First, an analysis of the persons with mixed Spanish-Anglo surnames shows that this group, taken as a component part of the Tejano population, declined in the years between 1850 and 1900. The presence of persons with mixed surnames is indicative of a propensity toward structural assimilation since such surnames would result from a variety of Tejano behaviors aimed at blending into the white society. Such behaviors may have ranged from intermarriages or interethnic sexual relations to simply modifying one’s name to better fit the Anglo mold. What statistics show is that the extent of such assimilating behavior decreased. In 1850, for example, for every 100 persons in urban environments with Spanish surnames, there were 14 with mixed Spanish-Anglo surnames. By 1900, this number had dropped to just 3, and in rural areas the trend was the same.[15] Thus, to the extent [89] that mixed names resulted from conduct aimed at merging into white society, then resistance to such behavior increased both in cities and in rural settings during the nineteenth century.

Arnoldo de León and Kenneth L. Stewart, Tejanos and the Numbers Game: A Socio-Historical Interpretation from the Federal Censuses, 1850-1900 (Albuquerque: University of New Mexico Press, 1989), 88-89.

  1. [15]There were 11 persons with mixed Spanish-Anglo surnames for every 100 Spanish surnames in rural areas in 1850. By 1900, the number of mixed surnames dropped to 1 per 100 Spanish surnames. Admittedly, other factors such as the leveling out of the sex ratio among Anglos between 1850 and 1900 may have influenced this decline in the number of mixed surnames. Nonetheless, we take it also to be an indication of the increased degree of resistance to assimilation on the part of the Mexicans of Texas.

“Mexicans are different to negroes and are recognized as Americans.” “Money Whitens” (Montejano)

From David Montejano, Anglos and Mexicans in the Making of Texas, 1836-1986, 84-85:

Landed Mexicans represented the complicating factor in the Mexican-Anglo relations of the frontier period. Even during the worst times of Mexican banditry, the permanent Mexican residents who were landowners were seen as “good citizens” while the large “floating” population temporarily employed on ranches were seen as sympathizers of the raiders.[27] Similar distinctions were made in the less dramatic, daily encounters. For example, in her first trip to Corpus Christi in 1870, Mrs. Susan Miller of Louisiana stopped at the State Hotel and “was horrified to see Mexicans seated at the tables with Americans. I told my husband I had never eaten with Mexicans or negroes, and refused to do so. He said ‘Mexicans are different to negroes and are recognized as Americans. However, I will speak to the manager and see if he will not put a small table in one corner of the room for you. He did so and we enjoyed our meal.”[28] Evidence of inconsistent patterns at times comes from ironic sources. They indicate, nonetheless, that not all Mexicans were seen or treated as inferior. In fact, most pioneers, especially merchants and officials, were quite adept at drawing the distinction between the landed “Castilian” elite and the landless Mexican. Thus, L. E. Daniell, author of Successful Men in Texas (1890), described the physical appearance of prominent “Canary Islander” José Maria Rodríguez as “five feet nine inches in height, complexion dark, but not a drop of Indian blood in his veins.” As if to emphasize this point, Daniell added that Rodríguez had ïn his veins the blood of the most chivalric Knights that made the Olvie of Spain respected wherever a Knightly name was known.”[29]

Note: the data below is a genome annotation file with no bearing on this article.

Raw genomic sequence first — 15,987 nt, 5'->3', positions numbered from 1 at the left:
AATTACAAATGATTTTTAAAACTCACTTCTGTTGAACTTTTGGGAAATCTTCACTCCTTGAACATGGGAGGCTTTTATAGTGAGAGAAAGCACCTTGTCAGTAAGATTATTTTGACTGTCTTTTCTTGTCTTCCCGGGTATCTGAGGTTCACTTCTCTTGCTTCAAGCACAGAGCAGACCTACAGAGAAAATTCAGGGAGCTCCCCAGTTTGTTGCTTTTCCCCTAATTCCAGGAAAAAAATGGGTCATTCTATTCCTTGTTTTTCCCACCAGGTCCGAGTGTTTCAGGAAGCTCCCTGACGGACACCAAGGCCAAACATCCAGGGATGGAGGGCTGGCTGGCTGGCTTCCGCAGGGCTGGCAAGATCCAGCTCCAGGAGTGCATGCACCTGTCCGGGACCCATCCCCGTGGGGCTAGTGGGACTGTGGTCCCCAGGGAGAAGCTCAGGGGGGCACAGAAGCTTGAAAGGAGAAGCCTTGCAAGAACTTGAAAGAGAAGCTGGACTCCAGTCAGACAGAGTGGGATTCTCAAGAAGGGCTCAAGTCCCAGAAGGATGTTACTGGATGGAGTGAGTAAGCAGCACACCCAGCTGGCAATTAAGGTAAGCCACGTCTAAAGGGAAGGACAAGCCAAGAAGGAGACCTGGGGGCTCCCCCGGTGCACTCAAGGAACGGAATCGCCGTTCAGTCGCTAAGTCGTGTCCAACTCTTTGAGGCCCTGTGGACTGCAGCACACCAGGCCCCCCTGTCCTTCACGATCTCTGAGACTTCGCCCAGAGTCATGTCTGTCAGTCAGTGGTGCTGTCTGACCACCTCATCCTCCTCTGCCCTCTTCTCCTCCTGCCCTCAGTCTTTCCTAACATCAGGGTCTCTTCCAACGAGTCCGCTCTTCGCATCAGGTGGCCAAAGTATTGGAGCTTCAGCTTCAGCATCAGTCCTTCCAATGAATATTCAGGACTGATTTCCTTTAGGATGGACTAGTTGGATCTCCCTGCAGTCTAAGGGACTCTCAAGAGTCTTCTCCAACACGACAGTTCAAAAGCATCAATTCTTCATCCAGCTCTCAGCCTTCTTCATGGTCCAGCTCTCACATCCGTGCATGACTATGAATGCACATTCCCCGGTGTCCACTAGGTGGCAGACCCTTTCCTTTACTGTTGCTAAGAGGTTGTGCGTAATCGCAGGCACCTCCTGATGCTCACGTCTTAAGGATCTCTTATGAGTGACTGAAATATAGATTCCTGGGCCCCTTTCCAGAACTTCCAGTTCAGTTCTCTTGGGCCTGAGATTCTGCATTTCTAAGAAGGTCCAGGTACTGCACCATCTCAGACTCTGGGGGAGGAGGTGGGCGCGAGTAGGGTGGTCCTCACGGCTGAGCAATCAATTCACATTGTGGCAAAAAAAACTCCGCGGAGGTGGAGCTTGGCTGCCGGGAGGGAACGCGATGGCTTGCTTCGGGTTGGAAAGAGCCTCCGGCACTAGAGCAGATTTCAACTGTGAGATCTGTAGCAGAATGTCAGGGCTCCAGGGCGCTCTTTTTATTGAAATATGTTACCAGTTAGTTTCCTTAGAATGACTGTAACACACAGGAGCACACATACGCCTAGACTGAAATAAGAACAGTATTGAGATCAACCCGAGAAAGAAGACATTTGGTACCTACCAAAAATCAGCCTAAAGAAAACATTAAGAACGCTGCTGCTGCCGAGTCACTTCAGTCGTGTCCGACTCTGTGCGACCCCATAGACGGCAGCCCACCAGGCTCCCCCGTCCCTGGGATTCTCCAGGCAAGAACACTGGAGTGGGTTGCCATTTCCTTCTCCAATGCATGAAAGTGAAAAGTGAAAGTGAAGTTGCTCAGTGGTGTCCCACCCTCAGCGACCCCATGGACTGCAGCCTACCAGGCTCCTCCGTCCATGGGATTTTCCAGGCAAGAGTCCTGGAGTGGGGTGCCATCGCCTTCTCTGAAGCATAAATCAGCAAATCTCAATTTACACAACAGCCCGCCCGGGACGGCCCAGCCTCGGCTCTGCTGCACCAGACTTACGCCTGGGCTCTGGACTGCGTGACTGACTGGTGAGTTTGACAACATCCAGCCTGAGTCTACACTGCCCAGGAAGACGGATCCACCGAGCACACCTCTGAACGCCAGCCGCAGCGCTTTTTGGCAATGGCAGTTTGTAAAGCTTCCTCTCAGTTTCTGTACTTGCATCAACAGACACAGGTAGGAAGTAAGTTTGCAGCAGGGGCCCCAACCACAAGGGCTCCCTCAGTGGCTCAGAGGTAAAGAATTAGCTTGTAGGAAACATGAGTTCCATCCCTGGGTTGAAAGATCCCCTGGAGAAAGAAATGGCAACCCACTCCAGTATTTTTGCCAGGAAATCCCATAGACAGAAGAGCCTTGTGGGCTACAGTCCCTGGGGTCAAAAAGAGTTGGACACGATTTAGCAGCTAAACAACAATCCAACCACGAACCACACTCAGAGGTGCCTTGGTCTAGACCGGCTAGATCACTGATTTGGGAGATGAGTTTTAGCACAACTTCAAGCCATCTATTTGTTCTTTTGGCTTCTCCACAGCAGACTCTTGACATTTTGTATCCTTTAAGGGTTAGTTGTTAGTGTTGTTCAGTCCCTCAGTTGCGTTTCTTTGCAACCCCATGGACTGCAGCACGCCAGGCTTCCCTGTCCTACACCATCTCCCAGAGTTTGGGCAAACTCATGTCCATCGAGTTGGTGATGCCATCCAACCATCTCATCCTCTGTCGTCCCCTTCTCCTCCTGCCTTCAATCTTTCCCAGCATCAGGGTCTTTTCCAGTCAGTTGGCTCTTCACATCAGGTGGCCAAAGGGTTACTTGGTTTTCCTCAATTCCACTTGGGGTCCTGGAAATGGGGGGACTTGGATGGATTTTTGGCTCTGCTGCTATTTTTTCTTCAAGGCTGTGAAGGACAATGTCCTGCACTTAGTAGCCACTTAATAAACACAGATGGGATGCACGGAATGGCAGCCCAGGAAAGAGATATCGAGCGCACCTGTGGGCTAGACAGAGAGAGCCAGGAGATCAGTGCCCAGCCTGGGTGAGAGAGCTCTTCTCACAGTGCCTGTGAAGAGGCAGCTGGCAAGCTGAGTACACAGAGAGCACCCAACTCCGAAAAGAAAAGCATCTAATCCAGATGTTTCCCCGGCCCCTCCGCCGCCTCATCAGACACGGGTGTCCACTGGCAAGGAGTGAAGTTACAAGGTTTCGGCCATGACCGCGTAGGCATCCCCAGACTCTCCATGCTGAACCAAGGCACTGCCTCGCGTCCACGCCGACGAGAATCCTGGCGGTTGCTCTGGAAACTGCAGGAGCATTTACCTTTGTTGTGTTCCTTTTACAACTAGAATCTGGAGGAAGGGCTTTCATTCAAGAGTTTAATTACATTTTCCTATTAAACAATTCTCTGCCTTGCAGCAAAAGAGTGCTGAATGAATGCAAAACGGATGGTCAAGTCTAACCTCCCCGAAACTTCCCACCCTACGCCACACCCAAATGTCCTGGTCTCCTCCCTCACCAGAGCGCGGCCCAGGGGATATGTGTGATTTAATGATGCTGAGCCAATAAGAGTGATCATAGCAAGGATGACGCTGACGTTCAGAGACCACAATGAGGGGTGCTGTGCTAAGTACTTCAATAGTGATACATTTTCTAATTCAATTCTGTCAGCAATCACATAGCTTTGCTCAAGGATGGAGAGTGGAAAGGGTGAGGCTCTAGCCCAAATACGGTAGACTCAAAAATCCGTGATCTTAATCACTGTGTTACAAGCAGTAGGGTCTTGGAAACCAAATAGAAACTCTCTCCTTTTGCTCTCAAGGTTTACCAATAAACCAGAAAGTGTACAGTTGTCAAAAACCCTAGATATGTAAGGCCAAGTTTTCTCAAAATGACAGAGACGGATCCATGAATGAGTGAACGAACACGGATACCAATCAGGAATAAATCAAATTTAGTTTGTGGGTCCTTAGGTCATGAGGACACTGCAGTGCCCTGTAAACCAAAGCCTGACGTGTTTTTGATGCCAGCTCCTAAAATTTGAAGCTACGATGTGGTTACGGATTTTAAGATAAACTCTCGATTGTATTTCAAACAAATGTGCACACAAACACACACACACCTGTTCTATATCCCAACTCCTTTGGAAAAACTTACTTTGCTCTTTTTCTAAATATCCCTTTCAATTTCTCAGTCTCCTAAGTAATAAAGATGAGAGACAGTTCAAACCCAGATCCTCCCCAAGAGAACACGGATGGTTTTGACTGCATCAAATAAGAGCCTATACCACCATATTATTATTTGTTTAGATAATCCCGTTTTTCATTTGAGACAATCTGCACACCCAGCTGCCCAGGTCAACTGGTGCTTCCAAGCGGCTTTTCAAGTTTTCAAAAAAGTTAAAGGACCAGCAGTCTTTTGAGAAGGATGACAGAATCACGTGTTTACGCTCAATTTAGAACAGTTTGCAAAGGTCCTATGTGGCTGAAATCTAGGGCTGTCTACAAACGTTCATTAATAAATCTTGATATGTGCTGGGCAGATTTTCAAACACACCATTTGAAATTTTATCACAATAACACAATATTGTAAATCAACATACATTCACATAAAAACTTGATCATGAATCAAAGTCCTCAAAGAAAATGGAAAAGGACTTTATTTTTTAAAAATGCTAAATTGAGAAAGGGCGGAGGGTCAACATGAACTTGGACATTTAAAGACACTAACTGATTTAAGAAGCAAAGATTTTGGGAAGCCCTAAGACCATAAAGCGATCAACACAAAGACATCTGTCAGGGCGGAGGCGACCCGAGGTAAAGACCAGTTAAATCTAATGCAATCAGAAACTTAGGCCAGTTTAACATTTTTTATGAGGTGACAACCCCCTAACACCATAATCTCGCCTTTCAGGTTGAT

The well-known aphorism about color and class explains the situation on the Mexican frontier–“money whitens.” The only problem for upper-class Mexicans was that this principle offered neither consistent nor permanent security in the border region. Certainly it did not protect them from the racial opinion of many Anglos. One descendant of this upper class described their reaction as follows: “Now that a new country has been established south of the Rio Grande they call our people Mexicans. They are the same people who were called Spaniards only a short time ago. Some say the word in such a bitter way that it sounds as if it were a crime to be a Mexican. My master says he is one, and is proud to be [85] one. That he is a member of the white race, whether he be called Mexican or not.”[30]

[N.B.: The closing quote is from a 1935 “folk history” of the area told from the perspective of a Mesquite tree.]


  1. [27] Dobie, Vaquero of the Brush Country, p. 69; Graf, “Economic History,” p. 625.
  2. [28] Miller, Sixty Years, pp. 15, 175.
  3. [29] Daniell, Types of Successful Men, p. 340.
  4. [30] Zamora O’Shea, El Mesquite, p. 59.